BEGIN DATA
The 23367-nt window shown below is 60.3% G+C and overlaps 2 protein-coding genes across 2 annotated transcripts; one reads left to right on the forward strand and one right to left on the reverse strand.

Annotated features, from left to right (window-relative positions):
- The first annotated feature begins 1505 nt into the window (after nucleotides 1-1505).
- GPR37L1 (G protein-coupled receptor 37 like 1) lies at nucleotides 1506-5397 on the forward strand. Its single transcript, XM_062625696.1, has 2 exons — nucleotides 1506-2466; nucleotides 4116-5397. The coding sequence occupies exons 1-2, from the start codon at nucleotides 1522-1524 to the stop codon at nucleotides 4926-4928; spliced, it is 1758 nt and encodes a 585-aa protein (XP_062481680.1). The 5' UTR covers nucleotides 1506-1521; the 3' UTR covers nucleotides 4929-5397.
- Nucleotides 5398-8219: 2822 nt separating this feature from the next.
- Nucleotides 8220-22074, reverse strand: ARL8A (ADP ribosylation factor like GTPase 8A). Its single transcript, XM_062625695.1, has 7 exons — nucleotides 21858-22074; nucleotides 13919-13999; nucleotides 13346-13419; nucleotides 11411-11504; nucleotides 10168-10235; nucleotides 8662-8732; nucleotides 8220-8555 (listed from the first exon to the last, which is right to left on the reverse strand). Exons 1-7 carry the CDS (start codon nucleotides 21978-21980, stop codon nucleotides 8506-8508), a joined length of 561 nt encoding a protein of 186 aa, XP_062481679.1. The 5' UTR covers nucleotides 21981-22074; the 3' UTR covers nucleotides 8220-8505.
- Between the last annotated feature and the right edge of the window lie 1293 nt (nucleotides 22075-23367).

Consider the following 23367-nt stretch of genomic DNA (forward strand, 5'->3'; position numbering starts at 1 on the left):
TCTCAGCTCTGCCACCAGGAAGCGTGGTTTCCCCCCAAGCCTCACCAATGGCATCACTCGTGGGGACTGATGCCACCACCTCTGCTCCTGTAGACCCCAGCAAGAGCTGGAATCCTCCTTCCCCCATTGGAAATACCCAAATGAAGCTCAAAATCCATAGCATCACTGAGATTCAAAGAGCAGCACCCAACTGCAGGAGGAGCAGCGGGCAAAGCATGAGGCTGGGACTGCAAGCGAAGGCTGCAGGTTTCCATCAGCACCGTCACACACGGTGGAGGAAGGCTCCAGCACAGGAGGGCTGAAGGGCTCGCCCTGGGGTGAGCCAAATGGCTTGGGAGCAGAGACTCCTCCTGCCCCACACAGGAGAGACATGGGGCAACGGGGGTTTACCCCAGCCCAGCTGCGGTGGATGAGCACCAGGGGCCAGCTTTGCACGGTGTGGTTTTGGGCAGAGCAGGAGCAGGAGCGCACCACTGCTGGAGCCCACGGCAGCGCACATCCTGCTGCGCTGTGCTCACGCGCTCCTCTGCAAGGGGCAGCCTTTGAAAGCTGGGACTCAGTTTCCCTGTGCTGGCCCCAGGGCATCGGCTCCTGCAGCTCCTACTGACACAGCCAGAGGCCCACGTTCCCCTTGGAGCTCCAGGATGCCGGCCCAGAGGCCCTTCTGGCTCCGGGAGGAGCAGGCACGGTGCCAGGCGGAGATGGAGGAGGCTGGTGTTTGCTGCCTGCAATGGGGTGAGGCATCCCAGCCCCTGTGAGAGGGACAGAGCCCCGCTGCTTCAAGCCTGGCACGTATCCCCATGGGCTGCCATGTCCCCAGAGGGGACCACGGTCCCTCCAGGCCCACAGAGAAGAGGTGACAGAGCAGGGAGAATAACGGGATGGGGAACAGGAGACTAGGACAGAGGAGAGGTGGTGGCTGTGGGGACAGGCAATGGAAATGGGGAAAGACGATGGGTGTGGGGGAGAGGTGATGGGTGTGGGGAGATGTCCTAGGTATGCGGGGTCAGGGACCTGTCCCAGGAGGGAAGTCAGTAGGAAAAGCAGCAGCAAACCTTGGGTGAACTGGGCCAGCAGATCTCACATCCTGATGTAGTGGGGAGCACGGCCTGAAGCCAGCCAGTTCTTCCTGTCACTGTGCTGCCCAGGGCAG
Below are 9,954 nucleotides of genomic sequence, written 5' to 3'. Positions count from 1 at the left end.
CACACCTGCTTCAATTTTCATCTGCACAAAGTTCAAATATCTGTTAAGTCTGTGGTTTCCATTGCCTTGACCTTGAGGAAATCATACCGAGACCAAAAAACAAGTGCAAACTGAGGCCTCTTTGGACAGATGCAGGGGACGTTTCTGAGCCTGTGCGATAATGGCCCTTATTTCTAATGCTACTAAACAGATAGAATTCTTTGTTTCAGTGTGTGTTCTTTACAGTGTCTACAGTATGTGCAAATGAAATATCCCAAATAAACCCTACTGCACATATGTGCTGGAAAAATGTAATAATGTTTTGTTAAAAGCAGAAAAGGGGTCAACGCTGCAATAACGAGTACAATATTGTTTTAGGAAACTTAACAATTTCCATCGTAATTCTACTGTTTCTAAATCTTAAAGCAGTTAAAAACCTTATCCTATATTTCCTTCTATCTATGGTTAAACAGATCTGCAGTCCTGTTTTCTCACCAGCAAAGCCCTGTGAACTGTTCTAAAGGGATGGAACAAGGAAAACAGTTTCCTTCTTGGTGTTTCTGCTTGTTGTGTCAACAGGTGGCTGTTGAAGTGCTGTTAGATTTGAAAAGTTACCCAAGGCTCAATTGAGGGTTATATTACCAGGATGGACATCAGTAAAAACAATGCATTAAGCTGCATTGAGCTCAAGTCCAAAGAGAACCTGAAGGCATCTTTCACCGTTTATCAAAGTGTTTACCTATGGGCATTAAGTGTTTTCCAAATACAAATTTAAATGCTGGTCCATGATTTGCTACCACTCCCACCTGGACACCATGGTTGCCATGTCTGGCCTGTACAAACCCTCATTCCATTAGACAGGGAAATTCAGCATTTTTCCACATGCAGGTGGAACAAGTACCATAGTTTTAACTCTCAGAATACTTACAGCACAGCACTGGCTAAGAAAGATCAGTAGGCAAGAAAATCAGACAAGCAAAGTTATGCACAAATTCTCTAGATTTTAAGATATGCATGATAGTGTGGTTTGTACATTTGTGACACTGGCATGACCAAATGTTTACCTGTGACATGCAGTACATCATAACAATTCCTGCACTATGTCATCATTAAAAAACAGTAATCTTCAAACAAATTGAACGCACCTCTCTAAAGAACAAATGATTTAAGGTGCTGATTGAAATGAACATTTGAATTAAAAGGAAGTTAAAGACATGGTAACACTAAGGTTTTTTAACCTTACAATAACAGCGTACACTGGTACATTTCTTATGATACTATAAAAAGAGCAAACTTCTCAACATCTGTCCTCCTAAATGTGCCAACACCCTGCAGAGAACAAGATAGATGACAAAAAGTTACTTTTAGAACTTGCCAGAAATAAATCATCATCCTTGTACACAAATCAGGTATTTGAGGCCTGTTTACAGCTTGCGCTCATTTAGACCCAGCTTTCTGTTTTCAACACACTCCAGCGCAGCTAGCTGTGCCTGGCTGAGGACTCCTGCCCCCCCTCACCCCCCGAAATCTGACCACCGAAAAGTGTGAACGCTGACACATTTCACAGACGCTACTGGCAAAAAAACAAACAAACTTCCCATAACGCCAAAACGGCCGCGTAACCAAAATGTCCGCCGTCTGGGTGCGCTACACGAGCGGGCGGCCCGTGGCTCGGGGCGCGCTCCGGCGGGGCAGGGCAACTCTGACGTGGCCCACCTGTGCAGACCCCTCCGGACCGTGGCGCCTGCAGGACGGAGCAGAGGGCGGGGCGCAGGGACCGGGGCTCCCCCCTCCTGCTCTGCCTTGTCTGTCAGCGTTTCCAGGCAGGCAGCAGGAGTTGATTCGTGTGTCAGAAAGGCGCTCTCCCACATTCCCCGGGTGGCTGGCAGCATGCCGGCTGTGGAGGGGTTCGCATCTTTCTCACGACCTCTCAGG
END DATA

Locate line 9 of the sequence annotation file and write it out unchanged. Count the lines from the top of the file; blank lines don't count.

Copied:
TCTCAGCTCTGCCACCAGGAAGCGTGGTTTCCCCCCAAGCCTCACCAATGGCATCACTCGTGGGGACTGATGCCACCACCTCTGCTCCTGTAGACCCCAGCAAGAGCTGGAATCCTCCTTCCCCCATTGGAAATACCCAAATGAAGCTCAAAATCCATAGCATCACTGAGATTCAAAGAGCAGCACCCAACTGCAGGAGGAGCAGCGGGCAAAGCATGAGGCTGGGACTGCAAGCGAAGGCTGCAGGTTTCCATCAGCACCGTCACACACGGTGGAGGAAGGCTCCAGCACAGGAGGGCTGAAGGGCTCGCCCTGGGGTGAGCCAAATGGCTTGGGAGCAGAGACTCCTCCTGCCCCACACAGGAGAGACATGGGGCAACGGGGGTTTACCCCAGCCCAGCTGCGGTGGATGAGCACCAGGGGCCAGCTTTGCACGGTGTGGTTTTGGGCAGAGCAGGAGCAGGAGCGCACCACTGCTGGAGCCCACGGCAGCGCACATCCTGCTGCGCTGTGCTCACGCGCTCCTCTGCAAGGGGCAGCCTTTGAAAGCTGGGACTCAGTTTCCCTGTGCTGGCCCCAGGGCATCGGCTCCTGCAGCTCCTACTGACACAGCCAGAGGCCCACGTTCCCCTTGGAGCTCCAGGATGCCGGCCCAGAGGCCCTTCTGGCTCCGGGAGGAGCAGGCACGGTGCCAGGCGGAGATGGAGGAGGCTGGTGTTTGCTGCCTGCAATGGGGTGAGGCATCCCAGCCCCTGTGAGAGGGACAGAGCCCCGCTGCTTCAAGCCTGGCACGTATCCCCATGGGCTGCCATGTCCCCAGAGGGGACCACGGTCCCTCCAGGCCCACAGAGAAGAGGTGACAGAGCAGGGAGAATAACGGGATGGGGAACAGGAGACTAGGACAGAGGAGAGGTGGTGGCTGTGGGGACAGGCAATGGAAATGGGGAAAGACGATGGGTGTGGGGGAGAGGTGATGGGTGTGGGGAGATGTCCTAGGTATGCGGGGTCAGGGACCTGTCCCAGGAGGGAAGTCAGTAGGAAAAGCAGCAGCAAACCTTGGGTGAACTGGGCCAGCAGATCTCACATCCTGATGTAGTGGGGAGCACGGCCTGAAGCCAGCCAGTTCTTCCTGTCACTGTGCTGCCCAGGGCAG